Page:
t_willardfair_web.jpgSpecial to South Florida Times

MIAMI — The Urban League of Miami-Dade is partnering with the Florida Department of Children and Families to launch a campaign tackling child abuse and neglect.


The two agencies unveiled the “Breaking the Cycle” grassroots initiative at a press conference June 28 with the aim of reducing a soaring incidence of child-abuse experienced by black children who end up in Miami-Dade County’s foster care system.

The state agency said black children comprise 60 percent of Miami’s foster care system and, of these children, 42 percent are victims of child abuse.

These figures are staggering compared to state figures showing black children make up 33 percent of the foster care population, the Department of Children and Families said at the press conference.

The number of child abuse cases in Miami is 36.6 percent higher than the average number of child abuse cases involving black foster care children, which stands at 29 percent, according to the state agency.

“There should be no level of comfort with these numbers,” T. Willard Fair, president and CEO of the Urban League of Greater Miami, told an audience of area politicians, School Board members, police officials and residents at the league’s Freedom Hall, 8400 N.W. 25th Ave., Miami. The growing number of cases “reflect how we raise our children,” Fair said.

The “Breaking the Cycle” initiative hopes to increase community awareness of child abuse and neglect by creating programs that provide parents with strategies to keep their children safe.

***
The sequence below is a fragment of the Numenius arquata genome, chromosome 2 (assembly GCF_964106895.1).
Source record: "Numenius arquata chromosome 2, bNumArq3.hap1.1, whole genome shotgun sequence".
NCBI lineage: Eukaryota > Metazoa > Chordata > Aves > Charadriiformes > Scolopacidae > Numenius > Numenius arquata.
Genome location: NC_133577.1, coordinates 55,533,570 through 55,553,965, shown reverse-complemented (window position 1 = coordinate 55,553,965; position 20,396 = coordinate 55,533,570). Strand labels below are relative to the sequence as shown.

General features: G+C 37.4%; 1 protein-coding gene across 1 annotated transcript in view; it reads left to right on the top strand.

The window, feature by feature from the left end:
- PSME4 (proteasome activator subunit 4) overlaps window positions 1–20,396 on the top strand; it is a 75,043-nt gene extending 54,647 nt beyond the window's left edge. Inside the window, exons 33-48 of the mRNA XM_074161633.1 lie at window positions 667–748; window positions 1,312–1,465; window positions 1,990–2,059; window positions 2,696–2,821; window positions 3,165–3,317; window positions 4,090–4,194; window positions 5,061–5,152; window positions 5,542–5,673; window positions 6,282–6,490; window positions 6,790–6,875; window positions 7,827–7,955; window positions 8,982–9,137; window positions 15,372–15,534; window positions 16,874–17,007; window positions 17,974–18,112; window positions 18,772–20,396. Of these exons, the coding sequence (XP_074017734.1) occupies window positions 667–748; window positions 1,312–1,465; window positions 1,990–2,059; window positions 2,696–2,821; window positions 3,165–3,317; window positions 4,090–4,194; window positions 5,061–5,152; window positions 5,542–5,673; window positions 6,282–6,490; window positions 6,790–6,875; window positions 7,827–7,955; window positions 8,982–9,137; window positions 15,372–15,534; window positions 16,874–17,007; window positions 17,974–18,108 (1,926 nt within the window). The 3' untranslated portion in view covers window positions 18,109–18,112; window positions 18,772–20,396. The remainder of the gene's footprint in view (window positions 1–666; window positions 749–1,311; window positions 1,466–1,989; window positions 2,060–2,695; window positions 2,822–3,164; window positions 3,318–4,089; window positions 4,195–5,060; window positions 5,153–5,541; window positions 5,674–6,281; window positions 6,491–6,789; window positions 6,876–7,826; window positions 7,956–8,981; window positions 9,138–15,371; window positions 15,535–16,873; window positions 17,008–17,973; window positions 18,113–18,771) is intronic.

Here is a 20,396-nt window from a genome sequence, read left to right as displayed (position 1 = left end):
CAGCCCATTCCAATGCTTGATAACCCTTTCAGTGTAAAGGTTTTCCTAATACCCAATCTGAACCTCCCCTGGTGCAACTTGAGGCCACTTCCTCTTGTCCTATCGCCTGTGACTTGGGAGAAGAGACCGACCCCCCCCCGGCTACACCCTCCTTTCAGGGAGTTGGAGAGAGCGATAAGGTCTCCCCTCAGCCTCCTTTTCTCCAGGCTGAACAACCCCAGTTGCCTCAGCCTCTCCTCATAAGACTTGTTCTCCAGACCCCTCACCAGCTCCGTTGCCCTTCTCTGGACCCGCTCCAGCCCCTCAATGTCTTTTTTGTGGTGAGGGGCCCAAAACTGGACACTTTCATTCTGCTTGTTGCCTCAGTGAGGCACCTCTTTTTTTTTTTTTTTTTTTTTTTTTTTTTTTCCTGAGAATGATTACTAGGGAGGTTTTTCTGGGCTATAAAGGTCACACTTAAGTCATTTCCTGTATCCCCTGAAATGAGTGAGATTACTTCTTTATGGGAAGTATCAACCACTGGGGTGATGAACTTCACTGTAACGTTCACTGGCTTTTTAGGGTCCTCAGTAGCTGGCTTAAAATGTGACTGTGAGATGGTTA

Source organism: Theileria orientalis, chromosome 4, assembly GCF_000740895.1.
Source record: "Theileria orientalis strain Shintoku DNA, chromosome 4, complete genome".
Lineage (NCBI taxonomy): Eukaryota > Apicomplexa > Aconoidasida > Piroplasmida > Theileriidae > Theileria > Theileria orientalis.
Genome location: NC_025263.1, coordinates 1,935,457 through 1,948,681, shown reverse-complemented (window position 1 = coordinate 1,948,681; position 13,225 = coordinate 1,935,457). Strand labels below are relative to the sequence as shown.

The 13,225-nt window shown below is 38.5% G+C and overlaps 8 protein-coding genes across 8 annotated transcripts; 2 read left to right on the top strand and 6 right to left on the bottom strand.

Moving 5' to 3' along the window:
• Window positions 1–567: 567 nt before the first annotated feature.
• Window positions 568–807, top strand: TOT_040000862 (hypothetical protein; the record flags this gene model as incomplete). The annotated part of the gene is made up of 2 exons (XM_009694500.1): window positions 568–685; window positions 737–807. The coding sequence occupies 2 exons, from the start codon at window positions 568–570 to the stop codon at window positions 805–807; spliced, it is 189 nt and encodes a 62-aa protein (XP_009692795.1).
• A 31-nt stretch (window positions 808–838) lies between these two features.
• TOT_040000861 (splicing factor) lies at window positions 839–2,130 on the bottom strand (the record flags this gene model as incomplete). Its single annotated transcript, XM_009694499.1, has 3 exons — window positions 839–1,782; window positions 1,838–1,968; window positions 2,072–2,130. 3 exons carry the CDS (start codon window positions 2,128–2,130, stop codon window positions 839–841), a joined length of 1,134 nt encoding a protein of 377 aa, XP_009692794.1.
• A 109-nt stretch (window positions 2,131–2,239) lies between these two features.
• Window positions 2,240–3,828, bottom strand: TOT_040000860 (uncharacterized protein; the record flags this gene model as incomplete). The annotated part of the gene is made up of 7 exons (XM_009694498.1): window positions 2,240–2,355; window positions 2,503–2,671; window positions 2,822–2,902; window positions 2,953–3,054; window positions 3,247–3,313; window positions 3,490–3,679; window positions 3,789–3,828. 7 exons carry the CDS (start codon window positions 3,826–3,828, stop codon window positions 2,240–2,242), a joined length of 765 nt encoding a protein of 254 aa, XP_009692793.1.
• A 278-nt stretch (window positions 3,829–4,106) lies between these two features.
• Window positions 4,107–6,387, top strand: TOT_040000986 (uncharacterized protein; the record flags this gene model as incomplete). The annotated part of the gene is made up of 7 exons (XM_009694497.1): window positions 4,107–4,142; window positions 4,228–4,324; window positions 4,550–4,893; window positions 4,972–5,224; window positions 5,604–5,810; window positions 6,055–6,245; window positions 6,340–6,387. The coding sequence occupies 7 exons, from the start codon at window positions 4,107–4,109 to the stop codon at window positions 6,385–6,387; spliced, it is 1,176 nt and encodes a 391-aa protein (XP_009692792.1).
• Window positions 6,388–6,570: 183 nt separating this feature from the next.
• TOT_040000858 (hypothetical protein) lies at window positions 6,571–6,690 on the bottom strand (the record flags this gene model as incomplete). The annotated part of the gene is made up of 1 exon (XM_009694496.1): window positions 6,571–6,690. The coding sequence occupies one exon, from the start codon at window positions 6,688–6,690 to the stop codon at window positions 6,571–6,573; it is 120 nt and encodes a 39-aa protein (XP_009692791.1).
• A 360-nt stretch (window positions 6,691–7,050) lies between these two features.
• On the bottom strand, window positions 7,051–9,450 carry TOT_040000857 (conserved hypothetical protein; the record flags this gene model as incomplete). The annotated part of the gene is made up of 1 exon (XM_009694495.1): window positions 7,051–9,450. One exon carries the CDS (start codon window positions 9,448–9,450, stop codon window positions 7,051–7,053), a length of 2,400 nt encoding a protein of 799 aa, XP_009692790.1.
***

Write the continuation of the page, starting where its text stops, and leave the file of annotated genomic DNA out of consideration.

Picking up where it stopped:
David E. Wilkins, secretary of the Department of Children and Families, told the South Florida Times that his agency decided to work with the league because the organization has “demonstrated that it has the infrastructure in place” to effectively reach out and educate Miami’s African-American community about this growing problem.

Over the next year, the initiative will sponsor training programs, support groups and 16 public forums that will encourage parents and residents generally to discuss the issues that give rise to child abuse incidents in Miami’s black community.

The two organizations plan to launch an Effective Black Parenting Program, a 16-week training seminar intended to improve family relationships, teach about drug prevention and promote child development. They will also hold weekly parenting support group meetings in Liberty City in which participants will discuss and learn effective parenting methods.

The initiative seeks to help residents living in an area that includes sections of Miami, El Portal and Miami Shores.

Wilkins told the June 28 audience that he purposely selected the Urban League of Greater Miami to help launch this initiative because it is a “demonstrated organization that knows how to drive change.”

He added, “I believe a community should own its own issues.”

Even though the initiative will not directly target her jurisdiction, Miami Gardens’ outgoing Mayor Shirley Gibson, who attended the session, thanked the two agencies for tackling the problem of child abuse in Miami’s black community.

After the press conference, Gibson told South Florida Times that the initiative’s grassroots approach is the best way to address the problem and reach out to residents.

“We have to accept the fact that it’s our issue to resolve,” said Gibson, who is challenging incumbent Barbara Jordan for the District 1 seat on the Miami-Dade County Commission.

Problems of child abuse typically begin with the family, not the child experiencing the abuse or neglect, Gibson said, adding, “You cannot fix a child unless you fix their family.”

Fair told the audience he sees the initiative as “a conduit to bring the community together.” The first step, he said, is examining the problems.

“The first examination is a self-examination,” Fair said. “And it begins with us.”

Photo courtesy of Khary Bruyning/For South Florida Times